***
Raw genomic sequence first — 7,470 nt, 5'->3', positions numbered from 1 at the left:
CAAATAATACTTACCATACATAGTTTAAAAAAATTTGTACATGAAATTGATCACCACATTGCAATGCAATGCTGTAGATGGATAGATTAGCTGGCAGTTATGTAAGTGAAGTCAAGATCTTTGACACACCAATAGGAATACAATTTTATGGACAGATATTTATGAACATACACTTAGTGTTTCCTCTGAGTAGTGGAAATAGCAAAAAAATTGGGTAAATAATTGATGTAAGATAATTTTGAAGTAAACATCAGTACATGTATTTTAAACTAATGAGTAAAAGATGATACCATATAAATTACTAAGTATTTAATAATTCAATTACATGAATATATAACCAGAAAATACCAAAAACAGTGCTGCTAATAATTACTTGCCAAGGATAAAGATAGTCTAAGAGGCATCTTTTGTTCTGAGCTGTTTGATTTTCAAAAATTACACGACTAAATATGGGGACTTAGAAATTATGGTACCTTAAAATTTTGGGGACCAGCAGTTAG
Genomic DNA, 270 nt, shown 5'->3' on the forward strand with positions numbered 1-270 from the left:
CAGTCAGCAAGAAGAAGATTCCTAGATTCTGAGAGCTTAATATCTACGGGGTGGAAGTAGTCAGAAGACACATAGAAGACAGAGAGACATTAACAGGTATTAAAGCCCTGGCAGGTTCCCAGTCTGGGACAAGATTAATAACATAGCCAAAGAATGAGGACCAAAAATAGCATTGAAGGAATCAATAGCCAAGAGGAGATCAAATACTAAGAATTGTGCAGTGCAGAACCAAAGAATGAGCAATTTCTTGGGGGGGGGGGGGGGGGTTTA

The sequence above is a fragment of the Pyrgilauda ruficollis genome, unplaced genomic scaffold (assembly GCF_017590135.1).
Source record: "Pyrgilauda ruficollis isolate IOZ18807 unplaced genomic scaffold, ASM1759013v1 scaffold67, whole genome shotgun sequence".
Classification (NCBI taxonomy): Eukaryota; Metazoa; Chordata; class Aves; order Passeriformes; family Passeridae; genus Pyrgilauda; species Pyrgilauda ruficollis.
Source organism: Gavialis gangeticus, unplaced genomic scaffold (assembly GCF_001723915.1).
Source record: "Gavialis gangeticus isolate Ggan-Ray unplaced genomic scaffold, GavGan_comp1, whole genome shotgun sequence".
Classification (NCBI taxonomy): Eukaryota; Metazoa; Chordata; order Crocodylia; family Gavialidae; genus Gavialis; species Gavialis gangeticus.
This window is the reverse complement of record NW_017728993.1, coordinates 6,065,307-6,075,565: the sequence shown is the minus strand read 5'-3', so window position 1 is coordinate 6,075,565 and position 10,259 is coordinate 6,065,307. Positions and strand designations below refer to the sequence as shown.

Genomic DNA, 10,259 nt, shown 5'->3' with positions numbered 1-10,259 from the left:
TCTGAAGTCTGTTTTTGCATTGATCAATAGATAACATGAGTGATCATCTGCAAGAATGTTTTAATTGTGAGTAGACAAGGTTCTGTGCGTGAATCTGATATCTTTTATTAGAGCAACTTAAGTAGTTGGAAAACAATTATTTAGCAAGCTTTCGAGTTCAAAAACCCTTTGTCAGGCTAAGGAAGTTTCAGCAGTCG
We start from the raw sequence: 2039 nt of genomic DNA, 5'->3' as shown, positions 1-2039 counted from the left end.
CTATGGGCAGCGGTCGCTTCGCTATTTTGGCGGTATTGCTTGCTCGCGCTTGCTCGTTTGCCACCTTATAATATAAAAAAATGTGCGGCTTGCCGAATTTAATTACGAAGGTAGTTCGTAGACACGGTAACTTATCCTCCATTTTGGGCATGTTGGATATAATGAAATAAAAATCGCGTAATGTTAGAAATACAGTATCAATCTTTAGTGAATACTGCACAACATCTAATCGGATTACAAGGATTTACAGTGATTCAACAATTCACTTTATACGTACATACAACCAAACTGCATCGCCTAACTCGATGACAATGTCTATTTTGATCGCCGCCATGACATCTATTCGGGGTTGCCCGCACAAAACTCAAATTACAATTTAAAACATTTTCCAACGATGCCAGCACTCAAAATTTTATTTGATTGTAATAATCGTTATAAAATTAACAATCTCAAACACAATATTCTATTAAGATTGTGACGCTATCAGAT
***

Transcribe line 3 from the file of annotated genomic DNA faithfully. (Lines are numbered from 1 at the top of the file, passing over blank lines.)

Genomic DNA, 270 nt, shown 5'->3' on the forward strand with positions numbered 1-270 from the left: